To punish Vietnam for overthrowing the Khmer Rouge, China invaded Vietnam in February 1979, while the United States (U.S.) "merely slapped more sanctions on Vietnam" and "blocked loans from the International Monetary Fund [(IMF)] to Vietnam."[15][16]

China trained Khmer Rouge soldiers on its soil during 1979—1986 (if not later), "stationed military advisers with Khmer Rouge troops as late as 1990,"[4] and "supplied at least $1 billion in military aid" during the 1980s.[17] After the 1991 Paris Peace Accords, Thailand continued to allow the Khmer Rouge "to trade and move across the Thai border to sustain their activities ... although international criticism, particularly from the U.S. and Australia ... caused it to disavow passing any direct military support."[18]

Cambodia's UN seatEdit

As a result of Chinese and Western opposition to the Vietnamese invasion and occupation, the Khmer Rouge, rather than the PRK, was allowed to hold Cambodia's United Nations (UN) seat until 1982. After 1982, the UN seat was filled by a Khmer Rouge-dominated coalition—the Coalition Government of Democratic Kampuchea (CGDK).[4][5] Owing to Chinese, U.S., and Western support, the Khmer Rouge-dominated CGDK held Cambodia's UN seat until 1993, long after the Cold War had ended.[19]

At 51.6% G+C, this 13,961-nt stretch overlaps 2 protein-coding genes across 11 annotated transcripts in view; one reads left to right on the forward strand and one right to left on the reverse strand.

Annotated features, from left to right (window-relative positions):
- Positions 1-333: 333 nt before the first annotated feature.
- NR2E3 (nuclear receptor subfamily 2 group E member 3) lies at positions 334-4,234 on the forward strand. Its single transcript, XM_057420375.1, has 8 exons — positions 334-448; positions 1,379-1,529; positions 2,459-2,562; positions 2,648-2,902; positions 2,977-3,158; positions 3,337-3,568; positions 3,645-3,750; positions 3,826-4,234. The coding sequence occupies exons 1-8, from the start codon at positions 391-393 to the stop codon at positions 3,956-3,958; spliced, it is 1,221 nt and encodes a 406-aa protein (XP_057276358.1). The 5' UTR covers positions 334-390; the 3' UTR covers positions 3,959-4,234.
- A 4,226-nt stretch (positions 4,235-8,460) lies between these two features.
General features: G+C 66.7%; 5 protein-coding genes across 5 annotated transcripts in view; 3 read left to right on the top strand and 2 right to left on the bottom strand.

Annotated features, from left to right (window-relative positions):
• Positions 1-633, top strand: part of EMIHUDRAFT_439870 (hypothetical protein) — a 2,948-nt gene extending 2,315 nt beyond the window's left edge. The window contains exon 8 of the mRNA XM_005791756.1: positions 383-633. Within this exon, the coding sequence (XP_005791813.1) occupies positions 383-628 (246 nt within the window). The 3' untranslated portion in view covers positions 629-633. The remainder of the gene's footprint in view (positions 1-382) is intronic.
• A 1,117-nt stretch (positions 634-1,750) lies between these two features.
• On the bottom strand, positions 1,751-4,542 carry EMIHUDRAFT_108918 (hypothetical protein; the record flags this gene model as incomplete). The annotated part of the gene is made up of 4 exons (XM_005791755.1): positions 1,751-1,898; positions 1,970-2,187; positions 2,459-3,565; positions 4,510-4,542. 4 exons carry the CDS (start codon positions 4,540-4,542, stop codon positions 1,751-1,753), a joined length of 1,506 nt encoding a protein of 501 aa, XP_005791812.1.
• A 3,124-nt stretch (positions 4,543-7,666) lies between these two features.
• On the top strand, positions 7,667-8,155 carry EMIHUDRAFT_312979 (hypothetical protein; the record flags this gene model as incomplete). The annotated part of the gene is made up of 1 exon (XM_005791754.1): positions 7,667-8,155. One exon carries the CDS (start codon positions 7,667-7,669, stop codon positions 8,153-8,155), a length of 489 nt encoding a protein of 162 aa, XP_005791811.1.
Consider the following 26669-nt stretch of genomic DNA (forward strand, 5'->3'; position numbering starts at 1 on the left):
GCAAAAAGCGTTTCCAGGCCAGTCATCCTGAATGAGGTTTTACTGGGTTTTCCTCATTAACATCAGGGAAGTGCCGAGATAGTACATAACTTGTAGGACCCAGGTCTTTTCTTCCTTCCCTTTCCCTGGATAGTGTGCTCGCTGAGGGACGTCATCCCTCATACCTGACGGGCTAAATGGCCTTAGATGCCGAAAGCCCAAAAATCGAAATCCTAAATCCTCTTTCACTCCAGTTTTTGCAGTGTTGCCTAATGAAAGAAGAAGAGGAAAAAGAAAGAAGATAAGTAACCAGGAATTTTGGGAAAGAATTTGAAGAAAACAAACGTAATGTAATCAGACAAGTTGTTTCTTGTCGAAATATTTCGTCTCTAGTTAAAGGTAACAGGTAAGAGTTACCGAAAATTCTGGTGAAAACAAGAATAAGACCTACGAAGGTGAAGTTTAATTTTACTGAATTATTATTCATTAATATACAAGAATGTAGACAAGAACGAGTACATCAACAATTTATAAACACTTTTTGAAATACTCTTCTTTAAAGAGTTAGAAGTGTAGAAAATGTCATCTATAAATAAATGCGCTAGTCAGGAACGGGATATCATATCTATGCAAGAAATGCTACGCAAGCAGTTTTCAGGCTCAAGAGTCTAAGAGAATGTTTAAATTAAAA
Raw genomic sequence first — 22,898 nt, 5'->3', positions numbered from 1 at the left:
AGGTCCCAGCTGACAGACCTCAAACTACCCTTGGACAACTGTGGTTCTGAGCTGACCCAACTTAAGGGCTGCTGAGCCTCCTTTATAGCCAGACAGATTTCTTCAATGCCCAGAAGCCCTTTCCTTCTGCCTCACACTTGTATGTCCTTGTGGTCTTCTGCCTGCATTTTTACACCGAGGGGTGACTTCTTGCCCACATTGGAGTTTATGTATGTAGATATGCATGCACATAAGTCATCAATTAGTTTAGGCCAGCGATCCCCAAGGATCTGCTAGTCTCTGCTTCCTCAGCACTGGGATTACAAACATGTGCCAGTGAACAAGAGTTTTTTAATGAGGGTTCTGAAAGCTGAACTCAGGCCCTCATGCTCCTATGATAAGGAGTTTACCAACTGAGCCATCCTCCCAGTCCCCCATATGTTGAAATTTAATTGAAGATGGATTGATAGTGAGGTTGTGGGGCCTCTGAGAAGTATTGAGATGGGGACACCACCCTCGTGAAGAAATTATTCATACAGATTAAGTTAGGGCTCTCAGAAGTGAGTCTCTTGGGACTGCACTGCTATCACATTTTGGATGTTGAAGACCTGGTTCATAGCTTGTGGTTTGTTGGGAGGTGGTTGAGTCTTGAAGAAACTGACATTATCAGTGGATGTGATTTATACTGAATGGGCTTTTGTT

Undisputed US supportEdit

The U.S. permitted Thailand to allow the Khmer Rouge to use bases in Thailand to wage a war of insurrection against the government in Phnom Penh that had been installed by Vietnam. [20]Elizabeth Becker reported that U.S. National Security Advisor Zbigniew Brzezinski claimed that he "concocted the idea of persuading Thailand to cooperate fully with China to in efforts to rebuild the Khmer Rouge."[21][22]